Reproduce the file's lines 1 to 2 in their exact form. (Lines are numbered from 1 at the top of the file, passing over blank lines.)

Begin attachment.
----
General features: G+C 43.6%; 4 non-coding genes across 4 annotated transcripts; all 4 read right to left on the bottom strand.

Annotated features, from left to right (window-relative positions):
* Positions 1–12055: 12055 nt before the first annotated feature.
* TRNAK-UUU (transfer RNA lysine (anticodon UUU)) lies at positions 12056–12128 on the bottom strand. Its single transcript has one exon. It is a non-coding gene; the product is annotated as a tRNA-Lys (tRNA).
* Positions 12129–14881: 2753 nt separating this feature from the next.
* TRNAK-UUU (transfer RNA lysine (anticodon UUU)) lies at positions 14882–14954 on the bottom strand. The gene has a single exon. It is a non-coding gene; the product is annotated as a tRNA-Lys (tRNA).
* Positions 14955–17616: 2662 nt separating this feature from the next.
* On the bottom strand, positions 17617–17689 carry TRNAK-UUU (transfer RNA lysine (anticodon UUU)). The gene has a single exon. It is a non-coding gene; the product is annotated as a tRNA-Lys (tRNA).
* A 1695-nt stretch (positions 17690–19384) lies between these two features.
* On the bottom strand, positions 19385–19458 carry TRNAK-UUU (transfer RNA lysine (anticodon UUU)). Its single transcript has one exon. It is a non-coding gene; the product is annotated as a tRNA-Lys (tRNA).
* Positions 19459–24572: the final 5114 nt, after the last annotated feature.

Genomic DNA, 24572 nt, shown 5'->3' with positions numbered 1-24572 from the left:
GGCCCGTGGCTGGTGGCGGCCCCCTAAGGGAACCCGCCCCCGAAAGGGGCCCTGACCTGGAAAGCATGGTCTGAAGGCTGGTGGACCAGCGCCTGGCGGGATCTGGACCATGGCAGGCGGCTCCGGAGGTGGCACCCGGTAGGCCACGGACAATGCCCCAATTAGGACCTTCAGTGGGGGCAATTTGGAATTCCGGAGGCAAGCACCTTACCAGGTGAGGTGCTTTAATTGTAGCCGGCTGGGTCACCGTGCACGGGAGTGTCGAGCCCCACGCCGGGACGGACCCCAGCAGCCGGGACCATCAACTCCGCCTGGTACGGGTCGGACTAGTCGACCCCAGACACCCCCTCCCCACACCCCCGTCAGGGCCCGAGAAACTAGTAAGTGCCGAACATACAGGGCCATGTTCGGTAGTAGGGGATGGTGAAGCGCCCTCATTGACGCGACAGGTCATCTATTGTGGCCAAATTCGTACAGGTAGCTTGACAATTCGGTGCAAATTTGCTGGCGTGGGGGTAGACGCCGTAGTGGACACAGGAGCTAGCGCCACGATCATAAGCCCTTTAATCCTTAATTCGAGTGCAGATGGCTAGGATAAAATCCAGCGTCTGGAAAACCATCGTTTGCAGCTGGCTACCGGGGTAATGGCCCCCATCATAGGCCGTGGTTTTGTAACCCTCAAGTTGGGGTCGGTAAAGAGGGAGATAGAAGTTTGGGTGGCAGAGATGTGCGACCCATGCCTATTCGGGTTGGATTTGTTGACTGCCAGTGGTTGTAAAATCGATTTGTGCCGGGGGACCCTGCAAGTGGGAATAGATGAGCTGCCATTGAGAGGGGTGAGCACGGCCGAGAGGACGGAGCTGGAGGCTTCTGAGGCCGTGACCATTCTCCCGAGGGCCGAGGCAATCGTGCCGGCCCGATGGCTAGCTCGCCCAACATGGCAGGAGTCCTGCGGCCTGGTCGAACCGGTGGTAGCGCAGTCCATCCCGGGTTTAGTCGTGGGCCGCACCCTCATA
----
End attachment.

General features: G+C 43.6%; 4 non-coding genes across 4 annotated transcripts; all 4 read right to left on the bottom strand.

Annotated features, from left to right (window-relative positions):